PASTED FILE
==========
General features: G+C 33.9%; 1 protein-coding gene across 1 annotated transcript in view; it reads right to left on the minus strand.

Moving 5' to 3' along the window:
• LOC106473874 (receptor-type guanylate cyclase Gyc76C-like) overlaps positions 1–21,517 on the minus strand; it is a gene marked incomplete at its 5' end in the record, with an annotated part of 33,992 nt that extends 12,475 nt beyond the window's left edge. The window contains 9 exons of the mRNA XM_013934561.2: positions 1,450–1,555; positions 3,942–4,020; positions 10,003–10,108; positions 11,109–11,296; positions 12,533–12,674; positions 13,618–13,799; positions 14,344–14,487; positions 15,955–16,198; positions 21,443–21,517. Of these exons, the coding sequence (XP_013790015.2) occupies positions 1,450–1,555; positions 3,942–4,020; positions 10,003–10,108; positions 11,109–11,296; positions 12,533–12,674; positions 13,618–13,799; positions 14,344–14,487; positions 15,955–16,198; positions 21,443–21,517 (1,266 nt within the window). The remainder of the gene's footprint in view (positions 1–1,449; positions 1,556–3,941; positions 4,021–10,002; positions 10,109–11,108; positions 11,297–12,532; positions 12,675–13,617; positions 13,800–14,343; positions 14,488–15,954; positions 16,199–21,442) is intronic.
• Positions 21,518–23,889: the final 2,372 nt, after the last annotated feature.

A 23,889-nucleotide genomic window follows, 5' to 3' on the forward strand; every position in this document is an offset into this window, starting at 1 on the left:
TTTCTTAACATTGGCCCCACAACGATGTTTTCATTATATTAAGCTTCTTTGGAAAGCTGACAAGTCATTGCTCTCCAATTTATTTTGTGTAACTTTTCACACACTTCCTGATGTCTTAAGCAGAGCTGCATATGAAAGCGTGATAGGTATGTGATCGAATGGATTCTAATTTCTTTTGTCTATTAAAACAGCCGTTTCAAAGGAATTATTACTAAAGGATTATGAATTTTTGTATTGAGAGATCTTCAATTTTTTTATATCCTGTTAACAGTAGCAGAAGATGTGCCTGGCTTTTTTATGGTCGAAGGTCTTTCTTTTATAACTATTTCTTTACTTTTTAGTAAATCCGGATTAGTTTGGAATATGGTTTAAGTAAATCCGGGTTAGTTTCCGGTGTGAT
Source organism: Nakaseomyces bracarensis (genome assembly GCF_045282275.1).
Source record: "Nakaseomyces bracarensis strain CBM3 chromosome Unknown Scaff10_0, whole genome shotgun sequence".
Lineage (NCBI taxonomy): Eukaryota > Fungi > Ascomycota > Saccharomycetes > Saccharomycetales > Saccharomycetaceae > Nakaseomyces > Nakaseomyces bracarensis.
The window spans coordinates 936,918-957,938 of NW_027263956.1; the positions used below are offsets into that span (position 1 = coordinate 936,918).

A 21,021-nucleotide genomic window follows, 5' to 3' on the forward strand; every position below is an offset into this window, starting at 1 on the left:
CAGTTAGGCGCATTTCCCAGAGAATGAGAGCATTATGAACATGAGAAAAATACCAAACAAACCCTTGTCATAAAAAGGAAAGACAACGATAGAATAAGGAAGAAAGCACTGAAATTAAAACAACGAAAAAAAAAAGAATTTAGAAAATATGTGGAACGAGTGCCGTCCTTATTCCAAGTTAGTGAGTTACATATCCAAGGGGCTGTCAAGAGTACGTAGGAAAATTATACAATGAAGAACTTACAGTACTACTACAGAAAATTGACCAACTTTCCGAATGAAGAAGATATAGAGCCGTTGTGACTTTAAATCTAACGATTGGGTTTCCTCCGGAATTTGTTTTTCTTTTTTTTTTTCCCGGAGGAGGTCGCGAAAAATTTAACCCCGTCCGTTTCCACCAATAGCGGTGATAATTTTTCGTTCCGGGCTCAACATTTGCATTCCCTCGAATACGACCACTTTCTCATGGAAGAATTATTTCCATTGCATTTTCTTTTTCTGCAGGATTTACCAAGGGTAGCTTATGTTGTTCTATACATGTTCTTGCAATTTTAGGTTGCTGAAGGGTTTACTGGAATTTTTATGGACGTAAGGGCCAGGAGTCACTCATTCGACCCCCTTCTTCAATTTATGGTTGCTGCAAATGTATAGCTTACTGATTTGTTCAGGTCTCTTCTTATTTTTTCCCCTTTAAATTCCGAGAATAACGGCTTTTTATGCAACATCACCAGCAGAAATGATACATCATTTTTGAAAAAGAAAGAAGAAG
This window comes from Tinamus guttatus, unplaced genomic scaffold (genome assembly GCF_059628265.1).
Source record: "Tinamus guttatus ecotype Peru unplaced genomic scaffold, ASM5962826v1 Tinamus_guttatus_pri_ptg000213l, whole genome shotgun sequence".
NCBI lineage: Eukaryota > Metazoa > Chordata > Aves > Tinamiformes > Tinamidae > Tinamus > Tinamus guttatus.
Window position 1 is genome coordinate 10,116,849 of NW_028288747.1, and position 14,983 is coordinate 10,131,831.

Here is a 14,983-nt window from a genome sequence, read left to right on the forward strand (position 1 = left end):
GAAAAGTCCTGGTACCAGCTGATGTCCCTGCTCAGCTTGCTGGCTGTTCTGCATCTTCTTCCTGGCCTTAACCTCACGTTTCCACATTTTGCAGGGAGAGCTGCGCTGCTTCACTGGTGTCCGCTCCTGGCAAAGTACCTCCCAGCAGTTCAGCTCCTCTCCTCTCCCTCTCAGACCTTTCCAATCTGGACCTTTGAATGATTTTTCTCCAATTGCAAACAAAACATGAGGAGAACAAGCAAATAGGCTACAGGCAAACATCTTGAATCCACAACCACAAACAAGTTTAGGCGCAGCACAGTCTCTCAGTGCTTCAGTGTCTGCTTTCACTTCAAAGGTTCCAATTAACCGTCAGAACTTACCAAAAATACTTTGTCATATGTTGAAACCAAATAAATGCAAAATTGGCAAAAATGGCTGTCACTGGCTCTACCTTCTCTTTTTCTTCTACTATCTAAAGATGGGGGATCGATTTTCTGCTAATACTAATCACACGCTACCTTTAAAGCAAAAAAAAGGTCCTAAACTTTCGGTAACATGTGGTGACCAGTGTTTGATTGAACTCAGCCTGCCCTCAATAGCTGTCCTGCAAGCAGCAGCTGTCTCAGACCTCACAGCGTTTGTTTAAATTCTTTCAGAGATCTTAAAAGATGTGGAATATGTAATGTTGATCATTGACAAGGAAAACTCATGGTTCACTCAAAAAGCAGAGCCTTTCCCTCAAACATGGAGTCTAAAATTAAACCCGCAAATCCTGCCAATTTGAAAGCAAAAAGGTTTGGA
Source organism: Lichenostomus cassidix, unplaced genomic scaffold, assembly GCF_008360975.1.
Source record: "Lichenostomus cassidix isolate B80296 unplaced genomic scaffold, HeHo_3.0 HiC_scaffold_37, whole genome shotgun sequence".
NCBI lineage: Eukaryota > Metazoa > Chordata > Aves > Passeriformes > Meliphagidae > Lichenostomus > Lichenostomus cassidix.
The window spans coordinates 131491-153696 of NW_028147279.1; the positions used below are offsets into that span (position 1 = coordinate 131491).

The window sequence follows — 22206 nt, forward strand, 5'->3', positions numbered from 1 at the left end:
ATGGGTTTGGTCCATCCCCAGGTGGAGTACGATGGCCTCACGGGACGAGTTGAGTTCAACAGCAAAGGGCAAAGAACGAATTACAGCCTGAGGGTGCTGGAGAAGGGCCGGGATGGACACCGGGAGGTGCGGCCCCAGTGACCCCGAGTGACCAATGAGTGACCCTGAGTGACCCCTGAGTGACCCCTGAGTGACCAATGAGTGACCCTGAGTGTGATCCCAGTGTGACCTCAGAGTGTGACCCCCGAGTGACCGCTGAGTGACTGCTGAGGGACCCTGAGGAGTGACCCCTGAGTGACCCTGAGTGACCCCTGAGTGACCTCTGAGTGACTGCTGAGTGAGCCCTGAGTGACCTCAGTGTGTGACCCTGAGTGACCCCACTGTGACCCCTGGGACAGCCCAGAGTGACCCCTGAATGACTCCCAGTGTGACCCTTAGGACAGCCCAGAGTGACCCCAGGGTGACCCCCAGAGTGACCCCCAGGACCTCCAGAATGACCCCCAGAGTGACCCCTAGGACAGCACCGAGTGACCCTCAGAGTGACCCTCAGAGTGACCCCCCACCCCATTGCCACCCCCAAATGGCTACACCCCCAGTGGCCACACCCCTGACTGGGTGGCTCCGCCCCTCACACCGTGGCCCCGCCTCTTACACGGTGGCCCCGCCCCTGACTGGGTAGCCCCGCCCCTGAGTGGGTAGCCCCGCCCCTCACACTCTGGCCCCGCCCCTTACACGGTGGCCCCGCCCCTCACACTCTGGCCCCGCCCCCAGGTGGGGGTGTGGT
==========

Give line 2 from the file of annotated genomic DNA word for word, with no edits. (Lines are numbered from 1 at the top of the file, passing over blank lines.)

Moving 5' to 3' along the window: